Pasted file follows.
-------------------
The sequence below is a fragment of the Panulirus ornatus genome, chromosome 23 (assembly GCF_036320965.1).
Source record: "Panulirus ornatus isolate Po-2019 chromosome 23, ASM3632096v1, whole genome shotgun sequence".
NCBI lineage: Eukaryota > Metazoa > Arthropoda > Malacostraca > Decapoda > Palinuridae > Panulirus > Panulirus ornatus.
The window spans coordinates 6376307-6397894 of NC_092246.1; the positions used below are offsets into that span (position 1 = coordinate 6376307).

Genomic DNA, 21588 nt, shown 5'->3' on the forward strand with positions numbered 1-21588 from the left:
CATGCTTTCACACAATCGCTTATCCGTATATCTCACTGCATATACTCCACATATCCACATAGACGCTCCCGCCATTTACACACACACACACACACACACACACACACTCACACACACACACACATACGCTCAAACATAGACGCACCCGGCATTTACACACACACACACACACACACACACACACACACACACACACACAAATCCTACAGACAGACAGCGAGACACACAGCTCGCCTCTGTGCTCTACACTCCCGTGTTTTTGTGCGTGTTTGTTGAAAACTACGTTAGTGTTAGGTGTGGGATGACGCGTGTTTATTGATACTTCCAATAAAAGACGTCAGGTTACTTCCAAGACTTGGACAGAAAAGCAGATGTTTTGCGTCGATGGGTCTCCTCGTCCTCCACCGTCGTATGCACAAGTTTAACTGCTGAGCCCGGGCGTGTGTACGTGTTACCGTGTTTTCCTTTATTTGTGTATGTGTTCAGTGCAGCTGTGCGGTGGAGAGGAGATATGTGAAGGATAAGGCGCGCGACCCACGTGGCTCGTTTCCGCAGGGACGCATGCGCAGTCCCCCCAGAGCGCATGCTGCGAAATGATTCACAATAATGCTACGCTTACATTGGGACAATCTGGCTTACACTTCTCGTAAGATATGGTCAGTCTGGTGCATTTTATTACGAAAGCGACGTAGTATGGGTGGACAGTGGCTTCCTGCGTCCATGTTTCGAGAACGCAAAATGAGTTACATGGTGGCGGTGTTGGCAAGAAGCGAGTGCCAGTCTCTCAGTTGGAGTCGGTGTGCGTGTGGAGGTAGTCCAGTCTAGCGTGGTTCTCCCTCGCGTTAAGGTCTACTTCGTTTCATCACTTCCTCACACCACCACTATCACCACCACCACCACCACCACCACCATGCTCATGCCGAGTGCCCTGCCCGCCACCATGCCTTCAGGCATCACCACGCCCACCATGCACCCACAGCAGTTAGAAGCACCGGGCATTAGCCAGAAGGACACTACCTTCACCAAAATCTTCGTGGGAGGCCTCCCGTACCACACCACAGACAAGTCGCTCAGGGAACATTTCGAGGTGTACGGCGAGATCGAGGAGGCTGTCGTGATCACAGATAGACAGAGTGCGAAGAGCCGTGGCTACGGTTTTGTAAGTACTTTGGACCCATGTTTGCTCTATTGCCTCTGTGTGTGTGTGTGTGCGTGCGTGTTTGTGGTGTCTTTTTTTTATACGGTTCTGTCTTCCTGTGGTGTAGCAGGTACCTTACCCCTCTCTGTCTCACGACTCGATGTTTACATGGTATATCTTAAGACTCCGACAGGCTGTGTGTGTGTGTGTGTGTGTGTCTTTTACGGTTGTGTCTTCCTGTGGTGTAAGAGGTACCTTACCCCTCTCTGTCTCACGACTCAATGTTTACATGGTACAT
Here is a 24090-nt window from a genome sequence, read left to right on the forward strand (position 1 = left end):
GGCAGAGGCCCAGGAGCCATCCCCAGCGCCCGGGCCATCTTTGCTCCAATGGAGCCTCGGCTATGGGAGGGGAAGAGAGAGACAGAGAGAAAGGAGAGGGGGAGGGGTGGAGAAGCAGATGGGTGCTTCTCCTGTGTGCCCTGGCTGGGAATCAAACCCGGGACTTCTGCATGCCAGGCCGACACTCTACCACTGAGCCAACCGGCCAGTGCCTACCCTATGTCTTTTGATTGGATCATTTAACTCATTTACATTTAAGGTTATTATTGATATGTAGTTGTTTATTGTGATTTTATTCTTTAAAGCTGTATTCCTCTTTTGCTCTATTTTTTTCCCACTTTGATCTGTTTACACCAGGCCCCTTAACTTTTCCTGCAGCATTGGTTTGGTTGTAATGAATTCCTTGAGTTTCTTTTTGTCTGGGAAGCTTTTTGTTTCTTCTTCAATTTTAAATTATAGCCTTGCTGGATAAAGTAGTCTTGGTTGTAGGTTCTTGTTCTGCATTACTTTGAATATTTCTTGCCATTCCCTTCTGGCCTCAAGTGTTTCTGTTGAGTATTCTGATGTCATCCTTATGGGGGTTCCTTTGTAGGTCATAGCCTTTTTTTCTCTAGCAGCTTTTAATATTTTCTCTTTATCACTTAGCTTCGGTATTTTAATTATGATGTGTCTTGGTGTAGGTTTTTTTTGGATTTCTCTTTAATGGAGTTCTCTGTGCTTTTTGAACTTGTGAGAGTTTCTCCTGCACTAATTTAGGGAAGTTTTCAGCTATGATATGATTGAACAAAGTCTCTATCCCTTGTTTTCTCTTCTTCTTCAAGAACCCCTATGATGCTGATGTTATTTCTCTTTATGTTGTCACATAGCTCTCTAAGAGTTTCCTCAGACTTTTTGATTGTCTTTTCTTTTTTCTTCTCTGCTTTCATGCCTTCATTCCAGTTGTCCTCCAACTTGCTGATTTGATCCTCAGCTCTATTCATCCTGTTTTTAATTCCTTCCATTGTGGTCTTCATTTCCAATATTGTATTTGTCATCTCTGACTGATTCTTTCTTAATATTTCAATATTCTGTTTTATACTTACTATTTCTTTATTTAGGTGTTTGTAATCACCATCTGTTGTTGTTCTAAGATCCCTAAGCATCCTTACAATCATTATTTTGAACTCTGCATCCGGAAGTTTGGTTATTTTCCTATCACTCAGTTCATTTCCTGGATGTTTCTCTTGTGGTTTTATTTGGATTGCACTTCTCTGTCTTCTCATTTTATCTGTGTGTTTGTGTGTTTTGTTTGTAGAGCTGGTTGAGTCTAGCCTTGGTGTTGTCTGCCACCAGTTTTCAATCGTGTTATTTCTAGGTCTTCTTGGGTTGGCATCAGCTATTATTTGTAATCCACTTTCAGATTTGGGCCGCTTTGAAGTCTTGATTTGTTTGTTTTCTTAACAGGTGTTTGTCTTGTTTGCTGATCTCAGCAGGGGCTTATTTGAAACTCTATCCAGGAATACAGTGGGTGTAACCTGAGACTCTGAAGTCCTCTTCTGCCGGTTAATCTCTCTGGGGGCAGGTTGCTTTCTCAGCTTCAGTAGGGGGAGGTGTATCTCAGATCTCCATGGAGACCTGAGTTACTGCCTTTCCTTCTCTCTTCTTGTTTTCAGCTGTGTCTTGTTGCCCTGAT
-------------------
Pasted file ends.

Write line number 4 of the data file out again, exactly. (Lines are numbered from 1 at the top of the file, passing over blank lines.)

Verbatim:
The window spans coordinates 6376307-6397894 of NC_092246.1; the positions used below are offsets into that span (position 1 = coordinate 6376307).